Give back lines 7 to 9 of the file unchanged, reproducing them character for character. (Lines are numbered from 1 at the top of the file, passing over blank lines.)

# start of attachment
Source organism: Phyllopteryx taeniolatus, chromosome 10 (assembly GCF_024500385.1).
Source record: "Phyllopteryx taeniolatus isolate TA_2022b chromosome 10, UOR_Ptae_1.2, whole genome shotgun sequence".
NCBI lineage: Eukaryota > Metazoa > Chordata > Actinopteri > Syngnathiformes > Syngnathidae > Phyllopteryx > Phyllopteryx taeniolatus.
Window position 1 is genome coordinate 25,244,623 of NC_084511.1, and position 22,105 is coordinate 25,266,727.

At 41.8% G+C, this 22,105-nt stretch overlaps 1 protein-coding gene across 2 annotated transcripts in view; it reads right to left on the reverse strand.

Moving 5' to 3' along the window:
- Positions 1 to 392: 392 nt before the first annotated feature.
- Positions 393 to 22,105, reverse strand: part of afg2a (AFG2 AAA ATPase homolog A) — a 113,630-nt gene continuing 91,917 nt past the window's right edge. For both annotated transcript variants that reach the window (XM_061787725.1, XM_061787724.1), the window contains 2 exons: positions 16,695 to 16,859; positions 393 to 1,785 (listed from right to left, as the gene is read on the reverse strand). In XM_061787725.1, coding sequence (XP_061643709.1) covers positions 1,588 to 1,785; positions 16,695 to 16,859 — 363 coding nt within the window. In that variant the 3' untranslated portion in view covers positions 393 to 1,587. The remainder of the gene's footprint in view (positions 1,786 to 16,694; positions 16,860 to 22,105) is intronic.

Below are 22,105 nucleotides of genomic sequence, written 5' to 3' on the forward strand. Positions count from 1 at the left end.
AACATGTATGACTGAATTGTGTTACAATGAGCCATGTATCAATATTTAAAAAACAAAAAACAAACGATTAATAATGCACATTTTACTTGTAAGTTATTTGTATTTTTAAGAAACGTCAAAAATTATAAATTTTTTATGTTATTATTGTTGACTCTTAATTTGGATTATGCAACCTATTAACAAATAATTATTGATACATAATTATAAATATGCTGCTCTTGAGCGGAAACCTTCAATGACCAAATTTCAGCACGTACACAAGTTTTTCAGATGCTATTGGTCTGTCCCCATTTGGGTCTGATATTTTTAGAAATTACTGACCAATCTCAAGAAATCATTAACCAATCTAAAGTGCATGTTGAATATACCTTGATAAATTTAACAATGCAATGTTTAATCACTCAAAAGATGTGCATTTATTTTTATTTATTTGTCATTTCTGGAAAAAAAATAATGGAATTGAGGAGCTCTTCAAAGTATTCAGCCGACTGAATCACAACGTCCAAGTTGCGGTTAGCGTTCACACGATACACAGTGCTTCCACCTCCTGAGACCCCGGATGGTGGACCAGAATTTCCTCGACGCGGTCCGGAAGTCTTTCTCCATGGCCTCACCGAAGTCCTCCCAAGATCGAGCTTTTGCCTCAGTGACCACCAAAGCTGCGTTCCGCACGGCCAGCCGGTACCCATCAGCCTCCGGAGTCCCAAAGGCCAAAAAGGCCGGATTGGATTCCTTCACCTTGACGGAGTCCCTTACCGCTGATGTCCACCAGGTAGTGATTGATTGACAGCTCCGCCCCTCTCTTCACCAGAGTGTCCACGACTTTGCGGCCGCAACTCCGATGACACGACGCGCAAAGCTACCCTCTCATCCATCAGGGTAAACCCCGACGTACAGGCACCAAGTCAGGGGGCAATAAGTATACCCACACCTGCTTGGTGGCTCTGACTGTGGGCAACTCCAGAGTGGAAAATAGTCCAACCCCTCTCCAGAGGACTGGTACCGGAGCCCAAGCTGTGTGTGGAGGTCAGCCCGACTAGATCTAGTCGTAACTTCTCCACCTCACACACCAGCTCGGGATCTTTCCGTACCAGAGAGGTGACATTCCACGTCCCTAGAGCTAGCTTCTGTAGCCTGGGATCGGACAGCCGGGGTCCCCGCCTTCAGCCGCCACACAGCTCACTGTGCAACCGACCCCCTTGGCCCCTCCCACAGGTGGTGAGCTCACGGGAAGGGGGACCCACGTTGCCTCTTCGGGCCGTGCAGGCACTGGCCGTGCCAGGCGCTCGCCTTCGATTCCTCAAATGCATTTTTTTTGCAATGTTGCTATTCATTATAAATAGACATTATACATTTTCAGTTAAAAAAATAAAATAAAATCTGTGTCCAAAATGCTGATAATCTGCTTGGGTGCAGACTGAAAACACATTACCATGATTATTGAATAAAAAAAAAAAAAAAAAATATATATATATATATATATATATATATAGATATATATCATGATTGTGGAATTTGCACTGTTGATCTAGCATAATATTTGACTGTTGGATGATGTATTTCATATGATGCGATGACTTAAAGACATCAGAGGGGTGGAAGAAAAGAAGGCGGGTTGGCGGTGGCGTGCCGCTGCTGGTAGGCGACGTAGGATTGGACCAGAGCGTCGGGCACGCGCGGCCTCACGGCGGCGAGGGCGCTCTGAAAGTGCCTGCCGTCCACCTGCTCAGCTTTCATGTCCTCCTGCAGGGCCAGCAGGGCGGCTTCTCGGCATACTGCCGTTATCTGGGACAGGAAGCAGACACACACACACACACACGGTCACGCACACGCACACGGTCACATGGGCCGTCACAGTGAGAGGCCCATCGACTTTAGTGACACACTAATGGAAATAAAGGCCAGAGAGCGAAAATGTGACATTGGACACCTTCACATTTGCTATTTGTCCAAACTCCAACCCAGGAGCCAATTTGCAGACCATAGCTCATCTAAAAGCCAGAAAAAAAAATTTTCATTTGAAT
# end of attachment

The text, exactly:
- Positions 1 to 392: 392 nt before the first annotated feature.
- Positions 393 to 22,105, reverse strand: part of afg2a (AFG2 AAA ATPase homolog A) — a 113,630-nt gene continuing 91,917 nt past the window's right edge. For both annotated transcript variants that reach the window (XM_061787725.1, XM_061787724.1), the window contains 2 exons: positions 16,695 to 16,859; positions 393 to 1,785 (listed from right to left, as the gene is read on the reverse strand). In XM_061787725.1, coding sequence (XP_061643709.1) covers positions 1,588 to 1,785; positions 16,695 to 16,859 — 363 coding nt within the window. In that variant the 3' untranslated portion in view covers positions 393 to 1,587. The remainder of the gene's footprint in view (positions 1,786 to 16,694; positions 16,860 to 22,105) is intronic.

Below are 22,105 nucleotides of genomic sequence, written 5' to 3' on the forward strand. Positions count from 1 at the left end.